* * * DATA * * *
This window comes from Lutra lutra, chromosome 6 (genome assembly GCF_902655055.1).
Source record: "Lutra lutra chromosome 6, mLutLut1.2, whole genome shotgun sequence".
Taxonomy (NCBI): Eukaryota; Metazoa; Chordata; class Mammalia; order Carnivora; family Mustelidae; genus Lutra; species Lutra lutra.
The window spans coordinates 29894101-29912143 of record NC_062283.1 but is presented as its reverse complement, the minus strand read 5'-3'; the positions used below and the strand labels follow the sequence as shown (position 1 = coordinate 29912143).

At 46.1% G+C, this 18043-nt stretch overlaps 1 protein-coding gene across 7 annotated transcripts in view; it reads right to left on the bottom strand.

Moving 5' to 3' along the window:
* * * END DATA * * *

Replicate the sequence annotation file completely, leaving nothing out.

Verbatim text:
This window comes from Lutra lutra, chromosome 6 (genome assembly GCF_902655055.1).
Source record: "Lutra lutra chromosome 6, mLutLut1.2, whole genome shotgun sequence".
Taxonomy (NCBI): Eukaryota; Metazoa; Chordata; class Mammalia; order Carnivora; family Mustelidae; genus Lutra; species Lutra lutra.
The window spans coordinates 29894101-29912143 of record NC_062283.1 but is presented as its reverse complement, the minus strand read 5'-3'; the positions used below and the strand labels follow the sequence as shown (position 1 = coordinate 29912143).

At 46.1% G+C, this 18043-nt stretch overlaps 1 protein-coding gene across 7 annotated transcripts in view; it reads right to left on the bottom strand.

Moving 5' to 3' along the window: